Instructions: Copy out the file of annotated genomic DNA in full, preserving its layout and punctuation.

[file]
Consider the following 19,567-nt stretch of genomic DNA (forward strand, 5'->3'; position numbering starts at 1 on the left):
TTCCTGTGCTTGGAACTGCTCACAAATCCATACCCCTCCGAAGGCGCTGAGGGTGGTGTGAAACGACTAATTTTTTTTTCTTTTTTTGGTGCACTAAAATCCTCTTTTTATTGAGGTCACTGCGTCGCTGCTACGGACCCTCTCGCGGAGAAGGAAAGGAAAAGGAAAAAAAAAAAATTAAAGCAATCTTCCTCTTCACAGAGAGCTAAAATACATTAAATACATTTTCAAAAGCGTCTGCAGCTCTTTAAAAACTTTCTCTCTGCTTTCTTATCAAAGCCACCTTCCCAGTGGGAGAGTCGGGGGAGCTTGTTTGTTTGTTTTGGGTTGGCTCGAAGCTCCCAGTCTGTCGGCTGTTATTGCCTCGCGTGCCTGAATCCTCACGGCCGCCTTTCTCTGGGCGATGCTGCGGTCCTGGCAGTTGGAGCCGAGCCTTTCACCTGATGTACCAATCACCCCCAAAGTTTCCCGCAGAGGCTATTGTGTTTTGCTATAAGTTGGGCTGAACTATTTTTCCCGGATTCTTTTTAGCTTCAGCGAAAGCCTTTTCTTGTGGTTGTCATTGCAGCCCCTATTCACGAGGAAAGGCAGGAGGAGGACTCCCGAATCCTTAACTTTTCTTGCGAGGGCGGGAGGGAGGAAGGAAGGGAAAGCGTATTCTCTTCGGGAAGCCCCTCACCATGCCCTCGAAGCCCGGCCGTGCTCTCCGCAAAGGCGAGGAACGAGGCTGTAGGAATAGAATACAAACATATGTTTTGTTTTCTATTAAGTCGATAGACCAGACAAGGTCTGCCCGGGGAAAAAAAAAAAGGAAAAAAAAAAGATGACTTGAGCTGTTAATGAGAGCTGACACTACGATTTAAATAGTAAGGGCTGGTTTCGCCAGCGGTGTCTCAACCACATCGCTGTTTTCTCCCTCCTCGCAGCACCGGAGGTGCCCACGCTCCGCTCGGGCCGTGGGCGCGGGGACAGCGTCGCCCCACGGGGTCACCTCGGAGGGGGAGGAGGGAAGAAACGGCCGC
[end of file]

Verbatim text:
Consider the following 19,567-nt stretch of genomic DNA (forward strand, 5'->3'; position numbering starts at 1 on the left):
TTCCTGTGCTTGGAACTGCTCACAAATCCATACCCCTCCGAAGGCGCTGAGGGTGGTGTGAAACGACTAATTTTTTTTTCTTTTTTTGGTGCACTAAAATCCTCTTTTTATTGAGGTCACTGCGTCGCTGCTACGGACCCTCTCGCGGAGAAGGAAAGGAAAAGGAAAAAAAAAAAATTAAAGCAATCTTCCTCTTCACAGAGAGCTAAAATACATTAAATACATTTTCAAAAGCGTCTGCAGCTCTTTAAAAACTTTCTCTCTGCTTTCTTATCAAAGCCACCTTCCCAGTGGGAGAGTCGGGGGAGCTTGTTTGTTTGTTTTGGGTTGGCTCGAAGCTCCCAGTCTGTCGGCTGTTATTGCCTCGCGTGCCTGAATCCTCACGGCCGCCTTTCTCTGGGCGATGCTGCGGTCCTGGCAGTTGGAGCCGAGCCTTTCACCTGATGTACCAATCACCCCCAAAGTTTCCCGCAGAGGCTATTGTGTTTTGCTATAAGTTGGGCTGAACTATTTTTCCCGGATTCTTTTTAGCTTCAGCGAAAGCCTTTTCTTGTGGTTGTCATTGCAGCCCCTATTCACGAGGAAAGGCAGGAGGAGGACTCCCGAATCCTTAACTTTTCTTGCGAGGGCGGGAGGGAGGAAGGAAGGGAAAGCGTATTCTCTTCGGGAAGCCCCTCACCATGCCCTCGAAGCCCGGCCGTGCTCTCCGCAAAGGCGAGGAACGAGGCTGTAGGAATAGAATACAAACATATGTTTTGTTTTCTATTAAGTCGATAGACCAGACAAGGTCTGCCCGGGGAAAAAAAAAAAGGAAAAAAAAAAGATGACTTGAGCTGTTAATGAGAGCTGACACTACGATTTAAATAGTAAGGGCTGGTTTCGCCAGCGGTGTCTCAACCACATCGCTGTTTTCTCCCTCCTCGCAGCACCGGAGGTGCCCACGCTCCGCTCGGGCCGTGGGCGCGGGGACAGCGTCGCCCCACGGGGTCACCTCGGAGGGGGAGGAGGGAAGAAACGGCCGC